Mellon had a very diverse taste in art. Representation from various periods and genres are housed in the Gallery from Degas to Rodin, and from Cassatt to Pissaro. Here are a few pics from his collections.

Part of the Museum is currently under renovation/restoration, however at the time of visit the outdoor sculpture garden was open. It is a relaxing spot for visit.

The National Portrait Gallery

Since my visit decades ago this museum has had many upgrades. The exhibit honoring Alexander von Humboldt was of particular interest. This German man of extraordinary intellect who traveled the world influenced the founding of the Smithsonian Museum. He spoke 8 languages, wrote 36 books, slept 4 hours a night, and in his 6 week visit to the United States influenced those in power to establish this world renowned museum. This exhibit was fascinating and one hopes that perhaps children can become acquainted with his genius.

The National Portrait Gallery also houses the portraits of American presidents. Here are a few portraits I found particularly unique:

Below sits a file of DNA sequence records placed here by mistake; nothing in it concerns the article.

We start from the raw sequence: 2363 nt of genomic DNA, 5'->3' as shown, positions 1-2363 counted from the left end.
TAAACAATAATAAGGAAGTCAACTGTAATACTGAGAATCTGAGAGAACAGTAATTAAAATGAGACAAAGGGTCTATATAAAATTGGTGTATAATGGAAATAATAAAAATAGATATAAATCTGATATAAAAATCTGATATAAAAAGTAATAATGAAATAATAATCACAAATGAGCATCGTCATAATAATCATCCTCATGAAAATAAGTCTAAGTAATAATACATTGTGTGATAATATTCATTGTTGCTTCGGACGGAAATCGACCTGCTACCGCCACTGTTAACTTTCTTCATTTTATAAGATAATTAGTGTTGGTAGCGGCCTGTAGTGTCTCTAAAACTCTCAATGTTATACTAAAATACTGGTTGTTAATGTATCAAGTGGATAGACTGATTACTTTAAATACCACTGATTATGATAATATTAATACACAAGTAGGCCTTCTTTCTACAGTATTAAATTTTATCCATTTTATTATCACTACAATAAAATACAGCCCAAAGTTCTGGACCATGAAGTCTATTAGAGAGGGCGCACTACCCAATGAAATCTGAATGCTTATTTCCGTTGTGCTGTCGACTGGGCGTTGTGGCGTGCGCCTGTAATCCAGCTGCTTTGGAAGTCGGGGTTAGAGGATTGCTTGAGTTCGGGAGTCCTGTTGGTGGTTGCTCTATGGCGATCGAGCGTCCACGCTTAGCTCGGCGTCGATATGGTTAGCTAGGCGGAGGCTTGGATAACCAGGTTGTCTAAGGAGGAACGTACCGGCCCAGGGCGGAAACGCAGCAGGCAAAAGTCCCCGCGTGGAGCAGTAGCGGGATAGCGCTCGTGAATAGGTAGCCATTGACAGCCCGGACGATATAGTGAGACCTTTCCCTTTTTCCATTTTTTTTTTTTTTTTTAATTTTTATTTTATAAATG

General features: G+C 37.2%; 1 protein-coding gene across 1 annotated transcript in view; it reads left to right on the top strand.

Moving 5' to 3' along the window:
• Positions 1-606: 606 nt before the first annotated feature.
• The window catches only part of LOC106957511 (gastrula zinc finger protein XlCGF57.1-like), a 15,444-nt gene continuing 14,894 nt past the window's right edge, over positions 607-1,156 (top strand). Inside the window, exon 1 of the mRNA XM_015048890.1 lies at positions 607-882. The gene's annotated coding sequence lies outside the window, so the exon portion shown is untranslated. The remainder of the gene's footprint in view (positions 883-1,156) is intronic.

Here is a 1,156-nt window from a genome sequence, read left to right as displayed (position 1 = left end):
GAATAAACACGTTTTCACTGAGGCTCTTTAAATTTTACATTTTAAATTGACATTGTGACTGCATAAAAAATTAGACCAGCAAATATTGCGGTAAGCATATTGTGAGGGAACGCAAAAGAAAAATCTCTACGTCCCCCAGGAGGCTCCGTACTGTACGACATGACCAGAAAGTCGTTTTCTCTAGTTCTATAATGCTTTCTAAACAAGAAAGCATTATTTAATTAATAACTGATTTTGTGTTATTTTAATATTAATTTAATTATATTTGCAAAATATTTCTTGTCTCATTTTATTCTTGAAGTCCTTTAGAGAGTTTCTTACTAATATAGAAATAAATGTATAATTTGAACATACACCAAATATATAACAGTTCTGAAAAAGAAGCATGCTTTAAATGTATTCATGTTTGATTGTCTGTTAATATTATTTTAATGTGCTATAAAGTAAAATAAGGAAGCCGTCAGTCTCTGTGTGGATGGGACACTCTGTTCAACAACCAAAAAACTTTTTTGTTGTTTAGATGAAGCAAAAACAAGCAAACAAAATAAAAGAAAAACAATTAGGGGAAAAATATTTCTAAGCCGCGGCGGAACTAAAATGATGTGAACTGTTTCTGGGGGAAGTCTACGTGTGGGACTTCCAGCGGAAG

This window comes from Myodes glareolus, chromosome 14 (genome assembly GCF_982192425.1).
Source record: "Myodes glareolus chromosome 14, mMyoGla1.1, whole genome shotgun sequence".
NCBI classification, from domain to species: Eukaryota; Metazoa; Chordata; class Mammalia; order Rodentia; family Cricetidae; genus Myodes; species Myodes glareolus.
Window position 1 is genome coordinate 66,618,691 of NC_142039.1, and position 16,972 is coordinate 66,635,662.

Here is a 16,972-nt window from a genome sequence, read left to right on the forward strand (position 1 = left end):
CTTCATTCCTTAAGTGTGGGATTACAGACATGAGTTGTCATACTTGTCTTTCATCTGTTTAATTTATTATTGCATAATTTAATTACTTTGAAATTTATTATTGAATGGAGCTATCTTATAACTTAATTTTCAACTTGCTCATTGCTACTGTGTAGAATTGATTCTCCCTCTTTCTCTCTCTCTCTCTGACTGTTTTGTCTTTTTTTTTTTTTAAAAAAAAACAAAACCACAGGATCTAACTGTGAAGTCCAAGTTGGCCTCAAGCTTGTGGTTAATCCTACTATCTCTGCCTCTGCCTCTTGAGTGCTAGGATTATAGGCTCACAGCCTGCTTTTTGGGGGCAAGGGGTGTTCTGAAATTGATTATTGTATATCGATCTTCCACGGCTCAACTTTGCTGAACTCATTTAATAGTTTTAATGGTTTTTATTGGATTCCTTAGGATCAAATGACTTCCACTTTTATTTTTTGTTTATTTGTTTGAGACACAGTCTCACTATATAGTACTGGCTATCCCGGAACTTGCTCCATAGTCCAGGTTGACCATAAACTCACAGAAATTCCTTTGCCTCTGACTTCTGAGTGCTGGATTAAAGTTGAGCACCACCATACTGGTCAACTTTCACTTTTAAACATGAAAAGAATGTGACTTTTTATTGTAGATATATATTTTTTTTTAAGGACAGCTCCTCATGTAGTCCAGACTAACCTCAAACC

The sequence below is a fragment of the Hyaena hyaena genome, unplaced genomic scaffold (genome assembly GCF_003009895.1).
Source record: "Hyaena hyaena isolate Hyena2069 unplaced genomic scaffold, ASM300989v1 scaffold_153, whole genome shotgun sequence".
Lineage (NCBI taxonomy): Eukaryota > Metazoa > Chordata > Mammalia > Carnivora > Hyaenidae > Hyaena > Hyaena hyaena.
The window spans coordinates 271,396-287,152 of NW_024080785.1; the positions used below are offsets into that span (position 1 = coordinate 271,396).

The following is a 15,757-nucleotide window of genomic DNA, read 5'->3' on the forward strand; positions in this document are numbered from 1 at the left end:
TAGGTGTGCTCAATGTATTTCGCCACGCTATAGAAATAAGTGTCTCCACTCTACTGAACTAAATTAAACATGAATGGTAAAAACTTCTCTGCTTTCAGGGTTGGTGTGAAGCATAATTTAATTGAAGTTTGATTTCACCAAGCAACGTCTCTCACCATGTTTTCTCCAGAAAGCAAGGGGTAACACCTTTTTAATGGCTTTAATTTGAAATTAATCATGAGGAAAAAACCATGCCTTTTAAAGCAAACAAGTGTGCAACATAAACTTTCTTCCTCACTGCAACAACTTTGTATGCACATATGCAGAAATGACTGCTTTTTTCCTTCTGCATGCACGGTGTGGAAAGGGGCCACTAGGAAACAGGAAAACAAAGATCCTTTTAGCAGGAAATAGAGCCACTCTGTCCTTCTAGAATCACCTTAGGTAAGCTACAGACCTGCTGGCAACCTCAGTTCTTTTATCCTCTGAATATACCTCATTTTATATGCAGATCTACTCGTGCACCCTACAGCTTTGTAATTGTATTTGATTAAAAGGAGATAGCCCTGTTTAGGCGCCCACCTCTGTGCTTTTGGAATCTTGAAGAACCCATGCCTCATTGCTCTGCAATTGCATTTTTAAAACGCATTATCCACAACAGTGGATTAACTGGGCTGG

What a lovely portrait of President Nixon.
Quite an odd, but intriguing work of President Clinton
Another very different representation of a President, Barack Obama

I spent over 3 hours at this museum, however you could spend days. Besides portraits and paintings there is stained glass, sculptures, and small vignettes describing the work being done by Smithsonian staff. The museum was formerly the US Patent Office and on the 3rd floor there are display cabinets with anything from Native American art to ceramic mugs. One could view the items in this cabinetry for hours. At the end of the hall in this area known as the Luce Foundation for American Art, is where curators examine and refurbish the collection. There are fascinating videos to view depicting how this work is done. No pictures are allowed here.